I struggled to connect to Miller’s bland and simple writing style. The tone of the writing didn’t match the tone of the story and pulled me away from the story multiple times. Whether it was the use of short sentences, lack of fluidity or plain language, it didn’t sell the story in the right way. It’s an epic tale and Miller portrayed Patroclus and Achilles’ relationship as a tragic love story, yet the writing was just okay. It achieved what it needed to but didn’t evoke the emotion from me that truly great writing usually does. It was clear and concise, but I would’ve liked more flower, this is a retelling of The Iliad afterall.

We were like gods at the dawning of the world, and our joy was so bright we could see nothing else but the other.

Characters and Relationships

I liked Patroclus as the main POV Character. His characterisation was standard for the “average guy turned hero” archetype, but his empathy and desire to do the right thing. In a world where power and status was what men most valued, Patroclus defied expectations. He acted out of his conscience, love, loyalty and duty. His compassion offsets Achilles pride and their differences sets the underlining moral message for the entire story. Patroclus was the most defined and nuanced of all the characters. The other characters were in the background, and even Achilles himself suffered from a severe lack of development, feeling more like a caricature than a fully rounded character. This was most likely because most of what we learned about Achilles was from Patroclus’ perspective who had rose-tinted glasses when it came to Achilles.

Leading on from that, this is where the review gets controversial – I didn’t like the relationship between Achilles and Patroclus. My issues with this relationship were in part because Achilles was under-developed but also because their love seemed to magically happen despite having nothing in common. It’s particularly unfortunate, because the romance was the main focus of the story and the emotional impact of the ending was very dependent upon how invested the reader is in Achilles and Patroclus’ love.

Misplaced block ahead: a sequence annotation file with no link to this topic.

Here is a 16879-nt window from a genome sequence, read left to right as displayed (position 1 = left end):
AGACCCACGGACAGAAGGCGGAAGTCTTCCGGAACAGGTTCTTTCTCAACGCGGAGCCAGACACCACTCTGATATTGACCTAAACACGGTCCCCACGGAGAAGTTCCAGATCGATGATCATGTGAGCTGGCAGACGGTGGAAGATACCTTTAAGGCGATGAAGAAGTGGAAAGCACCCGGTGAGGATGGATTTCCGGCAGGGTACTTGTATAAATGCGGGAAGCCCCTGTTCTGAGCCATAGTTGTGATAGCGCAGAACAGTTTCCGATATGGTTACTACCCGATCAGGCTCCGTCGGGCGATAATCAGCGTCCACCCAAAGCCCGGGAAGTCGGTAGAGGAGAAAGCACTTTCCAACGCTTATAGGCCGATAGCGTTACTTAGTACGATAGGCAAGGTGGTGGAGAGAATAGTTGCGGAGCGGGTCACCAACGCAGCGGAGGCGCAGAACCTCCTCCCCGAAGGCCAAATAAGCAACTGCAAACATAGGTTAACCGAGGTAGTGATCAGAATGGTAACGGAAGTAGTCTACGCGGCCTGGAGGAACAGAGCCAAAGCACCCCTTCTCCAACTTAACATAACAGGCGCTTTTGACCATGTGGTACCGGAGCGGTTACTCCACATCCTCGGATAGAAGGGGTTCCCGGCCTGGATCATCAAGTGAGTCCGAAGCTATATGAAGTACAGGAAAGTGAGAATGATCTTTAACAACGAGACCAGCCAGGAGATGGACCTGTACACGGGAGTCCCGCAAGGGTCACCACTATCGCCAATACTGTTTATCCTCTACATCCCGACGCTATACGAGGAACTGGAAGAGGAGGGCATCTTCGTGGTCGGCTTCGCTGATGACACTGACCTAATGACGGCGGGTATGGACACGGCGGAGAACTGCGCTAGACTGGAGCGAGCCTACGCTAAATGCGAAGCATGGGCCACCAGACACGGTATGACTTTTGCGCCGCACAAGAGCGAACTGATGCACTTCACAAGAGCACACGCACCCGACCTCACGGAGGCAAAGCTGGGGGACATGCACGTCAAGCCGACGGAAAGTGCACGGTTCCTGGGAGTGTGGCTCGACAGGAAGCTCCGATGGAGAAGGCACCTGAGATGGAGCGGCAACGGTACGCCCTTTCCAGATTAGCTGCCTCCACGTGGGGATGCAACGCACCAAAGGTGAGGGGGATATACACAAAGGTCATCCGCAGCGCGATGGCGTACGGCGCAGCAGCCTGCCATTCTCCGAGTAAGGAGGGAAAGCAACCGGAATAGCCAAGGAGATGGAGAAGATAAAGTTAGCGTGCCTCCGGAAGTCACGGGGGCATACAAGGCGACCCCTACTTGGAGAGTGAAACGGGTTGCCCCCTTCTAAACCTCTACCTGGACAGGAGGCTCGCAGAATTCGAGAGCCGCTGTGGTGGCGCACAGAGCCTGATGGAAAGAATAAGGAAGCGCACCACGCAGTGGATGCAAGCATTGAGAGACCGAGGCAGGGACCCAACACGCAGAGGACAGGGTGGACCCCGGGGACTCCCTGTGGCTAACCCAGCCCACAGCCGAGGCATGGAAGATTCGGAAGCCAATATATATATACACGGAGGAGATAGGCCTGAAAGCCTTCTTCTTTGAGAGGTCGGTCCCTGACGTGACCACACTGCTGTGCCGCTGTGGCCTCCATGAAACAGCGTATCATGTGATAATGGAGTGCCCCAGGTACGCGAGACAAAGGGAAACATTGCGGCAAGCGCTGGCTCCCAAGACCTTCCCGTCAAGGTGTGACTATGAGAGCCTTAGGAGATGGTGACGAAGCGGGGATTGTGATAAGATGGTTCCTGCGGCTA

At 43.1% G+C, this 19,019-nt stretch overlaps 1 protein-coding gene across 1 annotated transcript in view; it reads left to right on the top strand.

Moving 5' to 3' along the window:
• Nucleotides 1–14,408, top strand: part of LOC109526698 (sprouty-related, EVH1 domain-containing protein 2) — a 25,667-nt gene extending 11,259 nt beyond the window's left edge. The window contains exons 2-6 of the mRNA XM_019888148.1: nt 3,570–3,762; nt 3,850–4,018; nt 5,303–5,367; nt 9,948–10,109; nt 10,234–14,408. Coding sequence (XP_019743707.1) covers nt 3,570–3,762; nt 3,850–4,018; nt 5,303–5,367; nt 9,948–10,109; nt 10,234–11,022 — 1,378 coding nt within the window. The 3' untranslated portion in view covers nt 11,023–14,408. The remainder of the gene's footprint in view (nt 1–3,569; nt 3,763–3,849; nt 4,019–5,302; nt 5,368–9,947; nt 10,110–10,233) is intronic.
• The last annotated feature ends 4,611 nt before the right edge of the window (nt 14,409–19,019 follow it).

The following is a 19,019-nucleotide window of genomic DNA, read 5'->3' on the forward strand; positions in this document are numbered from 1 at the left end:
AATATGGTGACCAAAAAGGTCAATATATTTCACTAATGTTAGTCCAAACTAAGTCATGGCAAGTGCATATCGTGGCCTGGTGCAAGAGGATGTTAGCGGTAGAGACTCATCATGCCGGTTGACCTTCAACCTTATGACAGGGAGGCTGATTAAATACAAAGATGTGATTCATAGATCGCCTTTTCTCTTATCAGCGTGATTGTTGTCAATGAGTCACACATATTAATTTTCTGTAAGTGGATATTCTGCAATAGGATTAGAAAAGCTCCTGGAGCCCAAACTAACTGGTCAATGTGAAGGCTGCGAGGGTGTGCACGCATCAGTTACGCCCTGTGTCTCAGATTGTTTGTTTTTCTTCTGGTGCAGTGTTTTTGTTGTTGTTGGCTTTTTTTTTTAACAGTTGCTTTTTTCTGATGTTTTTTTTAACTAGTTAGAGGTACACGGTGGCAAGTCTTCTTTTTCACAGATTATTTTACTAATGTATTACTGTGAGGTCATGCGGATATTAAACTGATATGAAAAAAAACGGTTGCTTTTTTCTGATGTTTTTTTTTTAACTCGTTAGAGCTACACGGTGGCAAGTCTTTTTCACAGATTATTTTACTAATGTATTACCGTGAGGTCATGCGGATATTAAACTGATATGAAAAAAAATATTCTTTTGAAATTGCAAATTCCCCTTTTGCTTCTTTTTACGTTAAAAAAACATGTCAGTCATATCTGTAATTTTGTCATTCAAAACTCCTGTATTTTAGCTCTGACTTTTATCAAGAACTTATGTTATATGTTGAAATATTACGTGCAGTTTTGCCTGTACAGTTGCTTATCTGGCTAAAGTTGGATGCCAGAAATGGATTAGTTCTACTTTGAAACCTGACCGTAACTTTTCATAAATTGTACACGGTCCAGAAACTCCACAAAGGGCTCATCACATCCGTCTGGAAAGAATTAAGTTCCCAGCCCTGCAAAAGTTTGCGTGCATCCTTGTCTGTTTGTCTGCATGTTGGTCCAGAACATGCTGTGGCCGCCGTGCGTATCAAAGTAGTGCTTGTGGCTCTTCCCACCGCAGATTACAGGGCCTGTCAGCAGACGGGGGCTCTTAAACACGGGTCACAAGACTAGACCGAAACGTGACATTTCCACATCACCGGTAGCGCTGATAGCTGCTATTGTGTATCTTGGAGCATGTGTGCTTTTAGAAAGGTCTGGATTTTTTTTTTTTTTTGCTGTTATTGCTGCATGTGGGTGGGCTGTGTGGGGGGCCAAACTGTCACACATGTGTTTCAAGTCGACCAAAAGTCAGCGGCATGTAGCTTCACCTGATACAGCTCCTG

Interestingly, I was more invested in Patroclus’ relationship with Briseis. It felt more complex, nuanced and sincere, and explored the blurry and complicated lines between platonic and romantic love. It was built on genuine connection, companionship and a liking for one another, none of which Patroclus seemed to have with Achilles to the same extent. Patroclus’ dynamic with Briseis was definitely the most captivating to me of all the character dynamics.

Concluding thoughts

The Song of Achilles has receieved a lot of hype in the book community in recent years and although it has its merit, it didn’t blow me away. Madeline Miller has proven with this book and Circe that she’s able creatively take myths and adapt them for modern audiences, making them accessible and entertaining. By shifting focus to Patroclus and Achilles, Miller was able to add new depth and perspectives to the ancient myth. Whilst I enjoyed reading the book overall, it was lacking in a few areas. The emphasis on the romance was a barrier for me in emotionally connecting to the story because I disliked the way Achilles and Patroclus’ relationship was written. However, I enjoyed the underlying themes around love and pride, and the exploration of different types of human love and bonds. Overall, it had all the ingredients for a 5-star book, but the execution fell short and the overtly cheesy romantic ending left me feeling luke-warm.

I’d recommend The Song of Achilles if:

You’re looking for a romantic, modern retelling of a Greek myth with a gay romance.

Have you read The Song of Achilles or are you planning to read it? Let me know in the comments!

Stay safe, my lovelies and keep reading.

Spooky Scary Book Tag

It’s Halloween Eve so in keeping with the spooky season I’m bring to you the Spook Scary Book tag 🎃👻🧛💀🦇😈

As always, I couldn’t resist switching things up a tad and adjusted some of the questions and added a couple of my own. All the prompts I edited or added are marked with an asterix. For the original prompts check out the original creator of the tag, Clever Fox on YouTube.